Show a variety of styles within your pieces. For example, start with Puccini if he is what you sing best, but find other composers who also show your strengths. It is best to have English, German, French, and Italian all represented if possible, but this is not necessary. Unless specific requirements have been stated, you have the freedom to put together your package as it fits you. This also means that you need not bring five pieces. If you sing four pieces excellently and one is still in progress, just bring four. Only bring what you know will be successful.

Choose a Good Starter

It is helpful to have one piece that you consistently start each audition with. The more auditions you sing, the more confidence you will gain, and this piece will become engrained in muscle memory as a way for you to calm down and focus before having to switch to a piece of another’s choosing.

After you feel comfortable with the piece, sing it at all times of day and in a number of undesirable circumstances—while tired, hungry, late at night, early morning—in order to build your confidence and muscle memory. If you can be sure that you will sell this piece regardless of the situation, it will give you a secure place to start your audition from.

Arias that make good starters possess all of the following qualities:
-Not too long, but long enough to introduce yourself and show what you can do. (Be aware that in some auditions you will sing only one piece.)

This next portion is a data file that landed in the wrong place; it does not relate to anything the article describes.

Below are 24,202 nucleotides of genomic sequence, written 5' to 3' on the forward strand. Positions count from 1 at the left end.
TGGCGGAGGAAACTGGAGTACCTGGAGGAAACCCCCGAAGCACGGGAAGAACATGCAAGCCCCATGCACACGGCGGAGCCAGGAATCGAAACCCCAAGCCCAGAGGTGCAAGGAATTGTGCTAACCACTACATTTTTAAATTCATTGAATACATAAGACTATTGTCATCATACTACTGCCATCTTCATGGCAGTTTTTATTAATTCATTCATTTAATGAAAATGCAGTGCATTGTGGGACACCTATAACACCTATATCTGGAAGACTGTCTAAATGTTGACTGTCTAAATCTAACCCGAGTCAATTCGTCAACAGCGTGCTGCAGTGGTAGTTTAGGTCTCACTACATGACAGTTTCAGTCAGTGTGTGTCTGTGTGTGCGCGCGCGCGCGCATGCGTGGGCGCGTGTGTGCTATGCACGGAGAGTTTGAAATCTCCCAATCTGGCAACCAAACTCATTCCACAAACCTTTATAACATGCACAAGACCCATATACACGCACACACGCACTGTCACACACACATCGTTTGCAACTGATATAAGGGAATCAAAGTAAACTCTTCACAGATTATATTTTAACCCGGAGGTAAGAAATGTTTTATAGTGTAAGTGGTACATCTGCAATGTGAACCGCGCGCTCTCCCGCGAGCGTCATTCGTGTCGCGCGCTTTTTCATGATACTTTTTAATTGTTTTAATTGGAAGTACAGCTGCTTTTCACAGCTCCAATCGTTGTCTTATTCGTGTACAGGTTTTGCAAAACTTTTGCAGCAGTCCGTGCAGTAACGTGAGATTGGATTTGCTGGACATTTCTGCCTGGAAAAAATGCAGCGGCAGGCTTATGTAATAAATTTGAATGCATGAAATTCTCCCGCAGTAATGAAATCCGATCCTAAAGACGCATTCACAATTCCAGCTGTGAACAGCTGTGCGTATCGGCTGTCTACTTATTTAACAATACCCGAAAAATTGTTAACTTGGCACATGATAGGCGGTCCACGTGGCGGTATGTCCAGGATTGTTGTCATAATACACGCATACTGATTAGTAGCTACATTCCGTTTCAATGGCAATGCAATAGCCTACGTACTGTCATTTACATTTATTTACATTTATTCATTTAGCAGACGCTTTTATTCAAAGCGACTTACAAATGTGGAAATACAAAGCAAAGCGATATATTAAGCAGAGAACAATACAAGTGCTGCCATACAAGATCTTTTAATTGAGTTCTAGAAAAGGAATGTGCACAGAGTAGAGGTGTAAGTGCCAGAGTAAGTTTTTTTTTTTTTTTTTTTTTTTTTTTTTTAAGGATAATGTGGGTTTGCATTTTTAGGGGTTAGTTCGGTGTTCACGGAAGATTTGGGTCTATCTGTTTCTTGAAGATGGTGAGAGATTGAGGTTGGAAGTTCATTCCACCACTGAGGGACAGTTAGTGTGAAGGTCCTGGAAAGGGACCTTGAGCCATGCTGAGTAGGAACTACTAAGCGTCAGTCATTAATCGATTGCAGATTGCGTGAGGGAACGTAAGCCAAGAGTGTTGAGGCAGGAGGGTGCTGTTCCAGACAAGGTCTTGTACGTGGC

-Something that draws attention to your unique talent—floating high notes, acting, expressiveness, comedy.Showcase first whatever you feel your strength is.
-A piece you can sing anywhere, anytime with consistency. Do not start with a piece that is “sometimes” successful. You will be adjusting to the room, the accompanist, and the panel—this piece should be second nature for you.
-Something you love to sing and feel impressive singing.

Create a Varied Repertoire

As you build upon your repertoire, you will have a number of arias that will be appropriate for different situations and houses. It is important to know how to present yourself to a company, depending on the size of the house and caliber of the singers.

Starting Out

As you start your career, you may be auditioning for minor roles in smaller, regional houses. It is still appropriate to sing arias from larger roles, but it may be helpful to master some secondary characters. For example, young baritones may consider such roles as Masetto in Don Giovanni instead of the Don himself. The title role may eventually be the perfect fit, but bear in mind that the other singers auditioning may currently be more appropriate for the larger role due to age and experience.